The bill, HB 2261, defines discrimination “because of religion” and “on the basis of religion” to include anti-Semitism.

“The term "because of religion" or "on the basis of religion" or terms of similar import when used in reference to discrimination in this Code and acts of the General Assembly include anti-Semitism as defined in § 2.2-3901.1.”
(proposed Clause C to add to § 2.2-3901)

It further defines “anti-Semitism,” using the U.S. Department of State’s definition and its important examples that address a core consideration on campus of when anti-Israel activities cross the line into anti-Semitism.

“As used in this section, "anti-Semitism" means a perception of Jews that may be expressed as hatred toward Jews and includes rhetorical and physical manifestations of hostility or hatred that may be directed toward Jewish or non-Jewish individuals or their property, the Jewish community, or Jewish institutions and religious facilities. "Anti-Semitism" includes the definition of anti-Semitism established by the Special Envoy to Monitor and Combat Anti-Semitism of the U.S. Department of State in a June 8, 2010, Fact Sheet and the examples of anti-Semitism listed under headings "Contemporary Examples of Anti-Semitism" and "What Is Anti-Semitism Relative to Israel?" contained in the Fact Sheet.”
(Clause A of proposed § 2.2-3901.1)

The bill calls upon the board of visitors of public institutions of higher education to enact policies or regulations against discrimination, including anti-Semitism. When investigating alleged incidences of such unlawful discriminatory practice, authorities must consider the U.S. Department of State’s definition of anti-Semitism to determine if the violation was motivated by anti-Semitic intent.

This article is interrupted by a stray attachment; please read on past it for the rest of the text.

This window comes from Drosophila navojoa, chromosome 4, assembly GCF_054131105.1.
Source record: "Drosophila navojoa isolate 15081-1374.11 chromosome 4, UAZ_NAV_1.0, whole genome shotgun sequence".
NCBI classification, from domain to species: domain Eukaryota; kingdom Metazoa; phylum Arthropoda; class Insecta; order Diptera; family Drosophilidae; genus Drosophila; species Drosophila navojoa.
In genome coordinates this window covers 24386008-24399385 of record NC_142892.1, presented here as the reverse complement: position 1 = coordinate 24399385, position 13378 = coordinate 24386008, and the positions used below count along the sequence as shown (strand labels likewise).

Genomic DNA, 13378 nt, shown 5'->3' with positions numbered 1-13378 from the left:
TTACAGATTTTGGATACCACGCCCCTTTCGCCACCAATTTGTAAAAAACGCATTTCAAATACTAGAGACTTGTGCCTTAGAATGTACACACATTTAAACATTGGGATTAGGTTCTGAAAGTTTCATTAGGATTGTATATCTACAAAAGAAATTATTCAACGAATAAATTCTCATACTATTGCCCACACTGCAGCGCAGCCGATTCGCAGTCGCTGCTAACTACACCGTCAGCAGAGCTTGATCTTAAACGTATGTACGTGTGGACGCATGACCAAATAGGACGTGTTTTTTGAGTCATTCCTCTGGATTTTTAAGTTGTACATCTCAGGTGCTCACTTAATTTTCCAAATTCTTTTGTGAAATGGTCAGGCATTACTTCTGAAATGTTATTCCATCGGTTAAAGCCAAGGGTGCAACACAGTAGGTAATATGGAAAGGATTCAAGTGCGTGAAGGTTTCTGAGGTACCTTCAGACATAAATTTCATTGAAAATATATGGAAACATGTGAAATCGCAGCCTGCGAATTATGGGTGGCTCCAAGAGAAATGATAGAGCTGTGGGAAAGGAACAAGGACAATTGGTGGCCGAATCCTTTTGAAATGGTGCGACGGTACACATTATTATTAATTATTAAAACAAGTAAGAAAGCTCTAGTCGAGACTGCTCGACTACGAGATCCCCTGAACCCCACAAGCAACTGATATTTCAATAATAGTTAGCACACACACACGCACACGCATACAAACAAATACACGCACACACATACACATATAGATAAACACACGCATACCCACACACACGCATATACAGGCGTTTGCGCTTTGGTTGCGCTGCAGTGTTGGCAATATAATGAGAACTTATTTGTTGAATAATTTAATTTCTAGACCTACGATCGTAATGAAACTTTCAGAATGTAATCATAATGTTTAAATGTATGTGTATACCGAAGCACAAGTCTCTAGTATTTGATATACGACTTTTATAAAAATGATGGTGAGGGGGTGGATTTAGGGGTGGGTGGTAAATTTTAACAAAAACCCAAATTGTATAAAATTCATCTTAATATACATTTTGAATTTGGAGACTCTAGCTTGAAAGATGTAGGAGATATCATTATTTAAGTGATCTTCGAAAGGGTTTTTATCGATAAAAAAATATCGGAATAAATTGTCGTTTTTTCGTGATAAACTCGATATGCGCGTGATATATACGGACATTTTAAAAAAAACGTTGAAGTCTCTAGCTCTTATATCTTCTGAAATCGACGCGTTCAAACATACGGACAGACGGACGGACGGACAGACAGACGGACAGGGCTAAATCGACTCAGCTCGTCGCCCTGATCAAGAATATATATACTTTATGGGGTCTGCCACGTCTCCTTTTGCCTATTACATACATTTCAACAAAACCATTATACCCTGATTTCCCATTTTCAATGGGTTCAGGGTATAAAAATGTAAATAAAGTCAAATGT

A similar effort is being pursued on a national level. A bipartisan group, led by Sens. Tim Scott (R-S.C.) and Bob Casey (D-Pa.), introduced and passed the Anti-Semitism Awareness Act in the Senate in December. The Act assists the U.S. Department of Education’s Office for Civil Rights in determining whether an incident of harassment is motivated by anti-Semitism. It is awaiting reintroduction in the House of Representatives.

The complete text of HB 2261 is available here.

“In light of increasing anti-Semitism on college campuses across the nation, and in Virginia especially, Delegate LaRock deserves much praise for his work in addressing this urgent issue,” comments Kenneth L. Marcus, LDB President and General Counsel. “LaRock’s bill, if passed, will provide imperative legislative protections to combat bigotry.”


If you are concerned about anti-Semitism on your campus, or if you seek advice about best practices, contact us.

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Research Articles
and Reports
Over 50% of Jewish American college students report that they experienced or witnessed anti-Semitism on their campuses during the 2013-2014 academic year. The U.S. Commission on Civil Rights has announced that campus anti-Semitism “is a serious problem which warrants further attention.” Campus anti-Semitism can include subjecting Jewish students to different treatment, harassment, violence or a hostile environment. In some cases, campus anti-Semitism is related to anti-Israel sentiment. In other cases, it is not. For most purposes, we define anti-Semitism according to the U.S. Department of State definition of anti-Semitism. .
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Professor Oren Gross
Professor Oren Gross is the Irving Younger Professor of Law at the University of Minnesota Law School. He was a member of the faculty of the Tel Aviv University Law School in Israel from 1996 to 2002.